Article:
The vibe was so positive that our other stray, Rob, decided to stay behind and set up shop in Orderville for awhile. We have spent a good amount of time together – almost 5 weeks on the road – and we are sad to see him go. But Rob is a free spirit, working to move with the flow of life, and he felt the energy of the place pull him in and went with it. Truth be told, we had a hard time leaving. We already miss you, Rob. Godspeed.
With many hugs, a few tears, and good wishes for the future, we left Rob in Orderville and drove our way back to St. George with our car a little less full, but our hearts overflowing.
Back in the city, we headed straight to our therapy visit at the Red Rock Canyon School, a residential treatment center for at-risk youth.
The kids had some really amazing questions for us, like “what character trait has been most valuable on the walk?” Patience, determination, and a positive attitude, we answered. One girl asked us how they can teach other people to be nice (it was clear that there were some interpersonal tensions in the group) and we told them that actions always speak louder than words – lead by example, and others will follow. Like the Fellowship showed us way back in West Virginia, you have to practice what you preach. We answered question after question until we ran out of time, and the kids got to meet and greet with the mutts.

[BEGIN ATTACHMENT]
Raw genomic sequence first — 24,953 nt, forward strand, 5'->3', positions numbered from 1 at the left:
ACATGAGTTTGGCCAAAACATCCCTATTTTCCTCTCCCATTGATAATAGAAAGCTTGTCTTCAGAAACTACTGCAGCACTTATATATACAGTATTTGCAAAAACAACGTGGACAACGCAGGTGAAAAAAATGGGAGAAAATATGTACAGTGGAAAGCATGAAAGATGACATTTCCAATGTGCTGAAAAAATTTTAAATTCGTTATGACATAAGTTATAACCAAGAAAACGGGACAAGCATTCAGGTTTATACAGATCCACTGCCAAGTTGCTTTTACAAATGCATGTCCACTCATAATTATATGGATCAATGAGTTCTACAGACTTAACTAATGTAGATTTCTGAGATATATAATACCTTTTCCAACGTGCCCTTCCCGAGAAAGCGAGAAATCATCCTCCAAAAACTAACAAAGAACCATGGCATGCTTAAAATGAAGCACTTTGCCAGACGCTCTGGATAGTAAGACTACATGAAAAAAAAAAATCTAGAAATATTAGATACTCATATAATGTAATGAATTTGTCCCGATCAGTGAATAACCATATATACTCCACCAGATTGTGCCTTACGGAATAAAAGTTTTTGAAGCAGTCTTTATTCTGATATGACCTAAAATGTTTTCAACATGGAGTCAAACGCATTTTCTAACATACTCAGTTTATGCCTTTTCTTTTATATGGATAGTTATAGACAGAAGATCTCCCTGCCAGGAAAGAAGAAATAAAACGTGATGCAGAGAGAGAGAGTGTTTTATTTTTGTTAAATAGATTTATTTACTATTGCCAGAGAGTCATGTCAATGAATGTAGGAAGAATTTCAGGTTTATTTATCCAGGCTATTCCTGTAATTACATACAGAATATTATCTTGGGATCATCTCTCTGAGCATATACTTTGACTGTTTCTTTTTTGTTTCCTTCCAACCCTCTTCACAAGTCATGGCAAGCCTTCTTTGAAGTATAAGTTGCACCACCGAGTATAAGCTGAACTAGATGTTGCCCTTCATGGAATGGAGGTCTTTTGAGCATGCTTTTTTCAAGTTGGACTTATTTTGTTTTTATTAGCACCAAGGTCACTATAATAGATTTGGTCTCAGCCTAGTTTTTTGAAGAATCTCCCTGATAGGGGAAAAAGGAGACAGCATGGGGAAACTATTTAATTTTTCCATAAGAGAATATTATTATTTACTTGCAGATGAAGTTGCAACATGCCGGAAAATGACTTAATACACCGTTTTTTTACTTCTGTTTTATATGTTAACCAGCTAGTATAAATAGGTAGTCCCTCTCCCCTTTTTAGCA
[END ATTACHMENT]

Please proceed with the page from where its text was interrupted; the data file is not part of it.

After our presentation, Tami took us on a tour of the grounds and gave us a little history. Red Rock used to be a Four Seasons hotel, but the owner and his family wanted to do something to give back to their community. So they converted the hotel to a residential center for kids, and over the last 13 years the staff has transformed the hotel into an amazing place for kids to grow, learn, and flourish. Some of the kids are only there for a few months, but to many, Red Rock is home.